Two public lectures at ITU: Brit Ross Winthereik 9/5, John Law 12/5.

Public Lecture @ IT University
May 9 2014
Aud 3 12-13 Hrs

Brit Ross Winthereik: Recursive Partnerships and Infrastructures
How can agencies located in Denmark, in Japan, or in the United Kingdom know that money spent on projects in Vietnam or in India has been spent well? How can they know that their activities and projects in other parts of the world run smoothly and achieve their objectives? Casper Bruun Jensen and Brit Ross Winthereik explore these and many other questions in the monograph Monitoring Movements in Development Aid: Recursive Partnerships and Infrastructures (2013, MIT Press). Doing so, they conceive of the world of development aid as a problematic landscape, populated by multiple actors, provisionally tied together by diverse accountability practices that are mediated by information infrastructures.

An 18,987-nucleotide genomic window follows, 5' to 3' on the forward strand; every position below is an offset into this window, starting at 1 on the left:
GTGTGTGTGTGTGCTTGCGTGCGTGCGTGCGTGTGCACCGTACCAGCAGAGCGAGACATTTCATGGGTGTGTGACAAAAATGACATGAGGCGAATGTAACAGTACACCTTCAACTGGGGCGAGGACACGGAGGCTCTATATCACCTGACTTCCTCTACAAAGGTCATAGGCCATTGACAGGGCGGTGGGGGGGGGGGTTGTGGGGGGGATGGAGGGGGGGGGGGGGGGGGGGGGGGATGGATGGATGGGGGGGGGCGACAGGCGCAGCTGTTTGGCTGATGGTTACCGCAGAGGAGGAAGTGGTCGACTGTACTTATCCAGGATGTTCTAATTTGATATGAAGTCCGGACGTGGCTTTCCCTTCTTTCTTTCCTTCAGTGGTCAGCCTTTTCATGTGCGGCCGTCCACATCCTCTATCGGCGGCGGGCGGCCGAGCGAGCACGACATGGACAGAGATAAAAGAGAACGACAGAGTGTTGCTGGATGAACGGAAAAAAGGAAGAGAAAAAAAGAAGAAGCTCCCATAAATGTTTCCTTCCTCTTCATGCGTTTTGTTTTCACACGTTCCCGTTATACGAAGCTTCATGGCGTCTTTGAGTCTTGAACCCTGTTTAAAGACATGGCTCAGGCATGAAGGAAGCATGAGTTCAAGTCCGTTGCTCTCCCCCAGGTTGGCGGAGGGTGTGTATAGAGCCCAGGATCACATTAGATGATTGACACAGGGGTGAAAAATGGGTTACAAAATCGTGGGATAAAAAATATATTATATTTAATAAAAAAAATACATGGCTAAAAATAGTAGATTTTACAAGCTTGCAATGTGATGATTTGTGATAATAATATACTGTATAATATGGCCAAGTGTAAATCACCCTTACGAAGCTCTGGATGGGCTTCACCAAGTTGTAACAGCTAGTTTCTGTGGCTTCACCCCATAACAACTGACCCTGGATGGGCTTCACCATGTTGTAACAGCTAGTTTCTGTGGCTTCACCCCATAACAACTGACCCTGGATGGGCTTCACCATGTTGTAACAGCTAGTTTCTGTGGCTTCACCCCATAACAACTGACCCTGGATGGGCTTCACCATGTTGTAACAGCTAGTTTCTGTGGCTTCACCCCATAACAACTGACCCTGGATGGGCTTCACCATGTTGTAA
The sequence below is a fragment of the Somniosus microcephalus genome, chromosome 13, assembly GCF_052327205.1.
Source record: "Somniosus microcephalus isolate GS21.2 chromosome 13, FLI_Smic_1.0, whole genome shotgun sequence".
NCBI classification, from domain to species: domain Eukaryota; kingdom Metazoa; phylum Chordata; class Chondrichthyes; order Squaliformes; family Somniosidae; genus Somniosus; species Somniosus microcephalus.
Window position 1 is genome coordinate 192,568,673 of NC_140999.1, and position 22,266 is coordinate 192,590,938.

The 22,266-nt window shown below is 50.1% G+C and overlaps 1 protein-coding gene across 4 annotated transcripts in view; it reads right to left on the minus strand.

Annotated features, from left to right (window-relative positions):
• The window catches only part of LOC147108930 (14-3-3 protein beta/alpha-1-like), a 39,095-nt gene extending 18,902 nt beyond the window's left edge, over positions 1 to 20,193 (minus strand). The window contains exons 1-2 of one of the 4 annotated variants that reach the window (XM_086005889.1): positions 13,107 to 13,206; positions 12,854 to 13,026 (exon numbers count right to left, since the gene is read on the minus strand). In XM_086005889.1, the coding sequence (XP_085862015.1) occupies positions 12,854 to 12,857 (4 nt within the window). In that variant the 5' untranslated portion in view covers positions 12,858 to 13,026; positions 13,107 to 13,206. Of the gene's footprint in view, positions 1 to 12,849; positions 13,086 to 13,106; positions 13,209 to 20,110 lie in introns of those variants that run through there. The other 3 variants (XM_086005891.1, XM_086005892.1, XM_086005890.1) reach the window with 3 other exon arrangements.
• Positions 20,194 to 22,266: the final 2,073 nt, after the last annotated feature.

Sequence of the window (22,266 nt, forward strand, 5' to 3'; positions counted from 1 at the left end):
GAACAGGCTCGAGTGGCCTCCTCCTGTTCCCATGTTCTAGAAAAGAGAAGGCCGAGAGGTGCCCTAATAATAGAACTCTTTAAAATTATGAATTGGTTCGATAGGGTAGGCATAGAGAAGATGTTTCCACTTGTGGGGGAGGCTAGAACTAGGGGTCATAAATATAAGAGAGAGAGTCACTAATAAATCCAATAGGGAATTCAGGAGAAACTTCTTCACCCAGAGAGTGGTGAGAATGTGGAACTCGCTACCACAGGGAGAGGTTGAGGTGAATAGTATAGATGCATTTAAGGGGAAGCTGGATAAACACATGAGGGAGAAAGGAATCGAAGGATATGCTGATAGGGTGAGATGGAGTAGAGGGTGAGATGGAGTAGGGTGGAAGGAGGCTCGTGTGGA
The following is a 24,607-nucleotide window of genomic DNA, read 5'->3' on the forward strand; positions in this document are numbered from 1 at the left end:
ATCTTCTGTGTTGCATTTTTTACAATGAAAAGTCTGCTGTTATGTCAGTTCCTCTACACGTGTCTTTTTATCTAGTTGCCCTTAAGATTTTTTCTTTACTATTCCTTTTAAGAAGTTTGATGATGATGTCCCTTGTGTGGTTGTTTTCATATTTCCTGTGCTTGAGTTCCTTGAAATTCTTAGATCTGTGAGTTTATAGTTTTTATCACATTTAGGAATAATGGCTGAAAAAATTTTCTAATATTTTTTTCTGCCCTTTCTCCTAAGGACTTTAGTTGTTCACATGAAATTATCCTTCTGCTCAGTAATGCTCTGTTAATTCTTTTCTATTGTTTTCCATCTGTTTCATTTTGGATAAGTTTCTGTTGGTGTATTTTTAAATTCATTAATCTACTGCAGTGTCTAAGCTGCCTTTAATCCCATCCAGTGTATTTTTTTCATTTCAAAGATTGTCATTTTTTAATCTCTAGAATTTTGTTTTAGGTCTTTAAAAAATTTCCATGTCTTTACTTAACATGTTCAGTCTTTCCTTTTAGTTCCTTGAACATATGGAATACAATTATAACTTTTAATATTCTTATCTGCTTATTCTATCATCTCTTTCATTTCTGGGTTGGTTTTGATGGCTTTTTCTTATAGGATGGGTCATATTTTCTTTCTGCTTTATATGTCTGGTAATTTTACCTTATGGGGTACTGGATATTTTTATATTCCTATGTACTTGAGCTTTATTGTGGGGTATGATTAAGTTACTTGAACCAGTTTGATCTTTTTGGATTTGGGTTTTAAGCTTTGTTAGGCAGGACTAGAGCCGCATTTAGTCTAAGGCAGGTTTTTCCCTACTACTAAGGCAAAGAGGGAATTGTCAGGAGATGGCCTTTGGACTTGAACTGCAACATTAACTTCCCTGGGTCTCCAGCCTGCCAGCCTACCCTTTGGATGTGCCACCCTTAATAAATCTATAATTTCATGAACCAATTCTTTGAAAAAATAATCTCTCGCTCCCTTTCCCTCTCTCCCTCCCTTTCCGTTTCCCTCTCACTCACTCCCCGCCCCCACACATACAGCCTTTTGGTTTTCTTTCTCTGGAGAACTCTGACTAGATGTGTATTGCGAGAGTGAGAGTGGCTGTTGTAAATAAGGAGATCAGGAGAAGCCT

Seen through the lenses of science and technology studies (STS), infrastructure studies and anthropology, infrastructure becomes a tricky empirical and analytical object; one that is crucial not only for international aid development projects but for the ways in which we imagine global modernization at large. In this talk, Brit Ross Winthereik focuses on some of the empirical and analytical challenges posed by global aid infrastructures. These are due not least to the fact that development partnerships constantly redefine the conditions for improving accountability, and thus for the infrastructures required to support it.

Public Lecture @ IT University
May 12 2014
in Scroll Bar at 13-14.30

John Law, Open University and Velux Visiting Professor at the ITU fall 2014: Congregating Publics: GDP and its Others